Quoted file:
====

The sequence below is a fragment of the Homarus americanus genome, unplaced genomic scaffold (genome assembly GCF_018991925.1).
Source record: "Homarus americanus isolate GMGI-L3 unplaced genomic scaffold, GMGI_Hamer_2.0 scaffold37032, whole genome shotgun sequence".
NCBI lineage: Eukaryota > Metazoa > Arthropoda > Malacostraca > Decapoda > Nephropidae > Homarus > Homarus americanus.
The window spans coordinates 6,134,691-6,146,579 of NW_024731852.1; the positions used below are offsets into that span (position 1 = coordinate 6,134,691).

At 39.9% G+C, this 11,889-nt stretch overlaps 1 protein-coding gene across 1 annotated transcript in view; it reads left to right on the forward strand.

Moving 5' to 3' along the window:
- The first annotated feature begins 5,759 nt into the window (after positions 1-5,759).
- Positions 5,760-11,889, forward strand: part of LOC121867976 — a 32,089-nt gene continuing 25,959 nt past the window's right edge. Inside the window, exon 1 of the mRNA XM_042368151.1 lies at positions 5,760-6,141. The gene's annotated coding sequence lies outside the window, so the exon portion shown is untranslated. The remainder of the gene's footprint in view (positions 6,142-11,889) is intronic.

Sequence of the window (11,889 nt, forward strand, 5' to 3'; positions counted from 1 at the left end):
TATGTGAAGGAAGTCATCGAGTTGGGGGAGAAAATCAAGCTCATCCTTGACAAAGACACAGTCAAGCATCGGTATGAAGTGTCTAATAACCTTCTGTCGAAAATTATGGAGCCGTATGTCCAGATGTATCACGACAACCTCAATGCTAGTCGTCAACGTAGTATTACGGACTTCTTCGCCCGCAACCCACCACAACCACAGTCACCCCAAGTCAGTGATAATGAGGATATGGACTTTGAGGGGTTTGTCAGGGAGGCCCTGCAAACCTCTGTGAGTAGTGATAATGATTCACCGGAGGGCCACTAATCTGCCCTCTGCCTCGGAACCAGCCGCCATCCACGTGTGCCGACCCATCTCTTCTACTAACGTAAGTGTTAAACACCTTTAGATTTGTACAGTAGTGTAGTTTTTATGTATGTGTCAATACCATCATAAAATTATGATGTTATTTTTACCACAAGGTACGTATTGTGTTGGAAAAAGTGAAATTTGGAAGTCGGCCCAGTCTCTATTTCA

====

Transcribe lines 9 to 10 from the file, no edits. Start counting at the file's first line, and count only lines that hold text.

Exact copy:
Sequence of the window (11,889 nt, forward strand, 5' to 3'; positions counted from 1 at the left end):
TATGTGAAGGAAGTCATCGAGTTGGGGGAGAAAATCAAGCTCATCCTTGACAAAGACACAGTCAAGCATCGGTATGAAGTGTCTAATAACCTTCTGTCGAAAATTATGGAGCCGTATGTCCAGATGTATCACGACAACCTCAATGCTAGTCGTCAACGTAGTATTACGGACTTCTTCGCCCGCAACCCACCACAACCACAGTCACCCCAAGTCAGTGATAATGAGGATATGGACTTTGAGGGGTTTGTCAGGGAGGCCCTGCAAACCTCTGTGAGTAGTGATAATGATTCACCGGAGGGCCACTAATCTGCCCTCTGCCTCGGAACCAGCCGCCATCCACGTGTGCCGACCCATCTCTTCTACTAACGTAAGTGTTAAACACCTTTAGATTTGTACAGTAGTGTAGTTTTTATGTATGTGTCAATACCATCATAAAATTATGATGTTATTTTTACCACAAGGTACGTATTGTGTTGGAAAAAGTGAAATTTGGAAGTCGGCCCAGTCTCTATTTCA